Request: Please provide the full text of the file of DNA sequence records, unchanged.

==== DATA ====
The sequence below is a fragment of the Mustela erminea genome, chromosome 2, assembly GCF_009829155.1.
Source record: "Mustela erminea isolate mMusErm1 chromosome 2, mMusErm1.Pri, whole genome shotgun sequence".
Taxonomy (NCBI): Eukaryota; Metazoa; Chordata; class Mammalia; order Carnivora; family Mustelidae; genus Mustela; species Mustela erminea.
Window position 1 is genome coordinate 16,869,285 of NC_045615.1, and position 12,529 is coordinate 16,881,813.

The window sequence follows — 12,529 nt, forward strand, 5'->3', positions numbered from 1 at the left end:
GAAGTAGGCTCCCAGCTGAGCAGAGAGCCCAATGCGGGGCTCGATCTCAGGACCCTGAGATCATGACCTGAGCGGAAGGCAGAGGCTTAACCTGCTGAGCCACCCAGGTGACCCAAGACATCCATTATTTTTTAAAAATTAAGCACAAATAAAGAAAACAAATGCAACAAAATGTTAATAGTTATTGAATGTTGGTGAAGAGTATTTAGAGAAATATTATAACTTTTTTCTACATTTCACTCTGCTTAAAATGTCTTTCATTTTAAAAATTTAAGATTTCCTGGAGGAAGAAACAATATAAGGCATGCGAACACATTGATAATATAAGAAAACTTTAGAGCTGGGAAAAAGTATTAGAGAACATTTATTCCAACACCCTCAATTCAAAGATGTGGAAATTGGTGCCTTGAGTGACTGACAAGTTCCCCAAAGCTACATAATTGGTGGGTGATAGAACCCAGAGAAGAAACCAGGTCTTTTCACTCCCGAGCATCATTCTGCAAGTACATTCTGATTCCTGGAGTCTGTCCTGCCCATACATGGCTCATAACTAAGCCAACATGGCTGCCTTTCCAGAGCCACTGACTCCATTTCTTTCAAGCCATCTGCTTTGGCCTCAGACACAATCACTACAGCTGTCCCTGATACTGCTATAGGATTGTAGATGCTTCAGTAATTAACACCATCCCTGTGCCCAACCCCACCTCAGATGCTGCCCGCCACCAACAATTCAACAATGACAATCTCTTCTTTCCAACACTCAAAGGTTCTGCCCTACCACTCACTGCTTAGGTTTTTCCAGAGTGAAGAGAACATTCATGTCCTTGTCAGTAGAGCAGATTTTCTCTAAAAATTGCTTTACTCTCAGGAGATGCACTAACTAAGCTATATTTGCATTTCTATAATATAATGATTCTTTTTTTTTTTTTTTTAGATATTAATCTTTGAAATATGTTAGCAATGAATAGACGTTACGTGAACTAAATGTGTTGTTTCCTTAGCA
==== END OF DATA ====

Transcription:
The sequence below is a fragment of the Mustela erminea genome, chromosome 2, assembly GCF_009829155.1.
Source record: "Mustela erminea isolate mMusErm1 chromosome 2, mMusErm1.Pri, whole genome shotgun sequence".
Taxonomy (NCBI): Eukaryota; Metazoa; Chordata; class Mammalia; order Carnivora; family Mustelidae; genus Mustela; species Mustela erminea.
Window position 1 is genome coordinate 16,869,285 of NC_045615.1, and position 12,529 is coordinate 16,881,813.

The window sequence follows — 12,529 nt, forward strand, 5'->3', positions numbered from 1 at the left end:
GAAGTAGGCTCCCAGCTGAGCAGAGAGCCCAATGCGGGGCTCGATCTCAGGACCCTGAGATCATGACCTGAGCGGAAGGCAGAGGCTTAACCTGCTGAGCCACCCAGGTGACCCAAGACATCCATTATTTTTTAAAAATTAAGCACAAATAAAGAAAACAAATGCAACAAAATGTTAATAGTTATTGAATGTTGGTGAAGAGTATTTAGAGAAATATTATAACTTTTTTCTACATTTCACTCTGCTTAAAATGTCTTTCATTTTAAAAATTTAAGATTTCCTGGAGGAAGAAACAATATAAGGCATGCGAACACATTGATAATATAAGAAAACTTTAGAGCTGGGAAAAAGTATTAGAGAACATTTATTCCAACACCCTCAATTCAAAGATGTGGAAATTGGTGCCTTGAGTGACTGACAAGTTCCCCAAAGCTACATAATTGGTGGGTGATAGAACCCAGAGAAGAAACCAGGTCTTTTCACTCCCGAGCATCATTCTGCAAGTACATTCTGATTCCTGGAGTCTGTCCTGCCCATACATGGCTCATAACTAAGCCAACATGGCTGCCTTTCCAGAGCCACTGACTCCATTTCTTTCAAGCCATCTGCTTTGGCCTCAGACACAATCACTACAGCTGTCCCTGATACTGCTATAGGATTGTAGATGCTTCAGTAATTAACACCATCCCTGTGCCCAACCCCACCTCAGATGCTGCCCGCCACCAACAATTCAACAATGACAATCTCTTCTTTCCAACACTCAAAGGTTCTGCCCTACCACTCACTGCTTAGGTTTTTCCAGAGTGAAGAGAACATTCATGTCCTTGTCAGTAGAGCAGATTTTCTCTAAAAATTGCTTTACTCTCAGGAGATGCACTAACTAAGCTATATTTGCATTTCTATAATATAATGATTCTTTTTTTTTTTTTTTTAGATATTAATCTTTGAAATATGTTAGCAATGAATAGACGTTACGTGAACTAAATGTGTTGTTTCCTTAGCA